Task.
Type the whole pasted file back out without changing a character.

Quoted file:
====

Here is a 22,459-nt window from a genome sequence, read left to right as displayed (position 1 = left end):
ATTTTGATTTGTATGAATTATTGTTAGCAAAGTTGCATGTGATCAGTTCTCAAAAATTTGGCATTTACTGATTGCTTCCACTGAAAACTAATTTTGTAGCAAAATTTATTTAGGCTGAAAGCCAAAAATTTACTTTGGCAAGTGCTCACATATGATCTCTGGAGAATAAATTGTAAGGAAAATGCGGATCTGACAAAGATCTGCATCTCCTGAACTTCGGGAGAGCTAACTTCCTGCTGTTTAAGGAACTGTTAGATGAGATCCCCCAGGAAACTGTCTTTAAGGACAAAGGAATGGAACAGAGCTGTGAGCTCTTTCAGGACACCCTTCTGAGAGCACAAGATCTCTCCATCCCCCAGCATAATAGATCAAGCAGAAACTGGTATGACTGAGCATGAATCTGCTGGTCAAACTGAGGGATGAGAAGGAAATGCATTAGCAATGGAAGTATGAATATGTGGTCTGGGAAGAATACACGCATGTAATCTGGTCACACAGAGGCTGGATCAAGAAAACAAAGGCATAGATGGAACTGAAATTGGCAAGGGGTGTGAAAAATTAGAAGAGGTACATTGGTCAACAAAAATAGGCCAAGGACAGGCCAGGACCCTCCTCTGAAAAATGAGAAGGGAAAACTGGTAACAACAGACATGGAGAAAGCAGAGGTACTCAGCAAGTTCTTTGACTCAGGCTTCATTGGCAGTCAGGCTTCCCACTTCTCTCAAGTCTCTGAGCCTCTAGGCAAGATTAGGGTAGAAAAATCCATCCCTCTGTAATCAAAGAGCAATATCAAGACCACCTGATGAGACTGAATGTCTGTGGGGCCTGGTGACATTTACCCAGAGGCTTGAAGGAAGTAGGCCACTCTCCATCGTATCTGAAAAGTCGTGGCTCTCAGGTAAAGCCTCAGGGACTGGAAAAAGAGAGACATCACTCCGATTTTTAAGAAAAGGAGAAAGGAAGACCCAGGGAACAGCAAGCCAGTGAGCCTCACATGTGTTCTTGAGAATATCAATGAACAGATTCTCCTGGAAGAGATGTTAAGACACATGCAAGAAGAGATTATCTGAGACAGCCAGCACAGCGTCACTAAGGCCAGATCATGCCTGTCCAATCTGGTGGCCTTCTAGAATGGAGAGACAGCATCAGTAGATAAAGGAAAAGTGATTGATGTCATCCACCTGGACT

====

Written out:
Here is a 22,459-nt window from a genome sequence, read left to right as displayed (position 1 = left end):
ATTTTGATTTGTATGAATTATTGTTAGCAAAGTTGCATGTGATCAGTTCTCAAAAATTTGGCATTTACTGATTGCTTCCACTGAAAACTAATTTTGTAGCAAAATTTATTTAGGCTGAAAGCCAAAAATTTACTTTGGCAAGTGCTCACATATGATCTCTGGAGAATAAATTGTAAGGAAAATGCGGATCTGACAAAGATCTGCATCTCCTGAACTTCGGGAGAGCTAACTTCCTGCTGTTTAAGGAACTGTTAGATGAGATCCCCCAGGAAACTGTCTTTAAGGACAAAGGAATGGAACAGAGCTGTGAGCTCTTTCAGGACACCCTTCTGAGAGCACAAGATCTCTCCATCCCCCAGCATAATAGATCAAGCAGAAACTGGTATGACTGAGCATGAATCTGCTGGTCAAACTGAGGGATGAGAAGGAAATGCATTAGCAATGGAAGTATGAATATGTGGTCTGGGAAGAATACACGCATGTAATCTGGTCACACAGAGGCTGGATCAAGAAAACAAAGGCATAGATGGAACTGAAATTGGCAAGGGGTGTGAAAAATTAGAAGAGGTACATTGGTCAACAAAAATAGGCCAAGGACAGGCCAGGACCCTCCTCTGAAAAATGAGAAGGGAAAACTGGTAACAACAGACATGGAGAAAGCAGAGGTACTCAGCAAGTTCTTTGACTCAGGCTTCATTGGCAGTCAGGCTTCCCACTTCTCTCAAGTCTCTGAGCCTCTAGGCAAGATTAGGGTAGAAAAATCCATCCCTCTGTAATCAAAGAGCAATATCAAGACCACCTGATGAGACTGAATGTCTGTGGGGCCTGGTGACATTTACCCAGAGGCTTGAAGGAAGTAGGCCACTCTCCATCGTATCTGAAAAGTCGTGGCTCTCAGGTAAAGCCTCAGGGACTGGAAAAAGAGAGACATCACTCCGATTTTTAAGAAAAGGAGAAAGGAAGACCCAGGGAACAGCAAGCCAGTGAGCCTCACATGTGTTCTTGAGAATATCAATGAACAGATTCTCCTGGAAGAGATGTTAAGACACATGCAAGAAGAGATTATCTGAGACAGCCAGCACAGCGTCACTAAGGCCAGATCATGCCTGTCCAATCTGGTGGCCTTCTAGAATGGAGAGACAGCATCAGTAGATAAAGGAAAAGTGATTGATGTCATCCACCTGGACT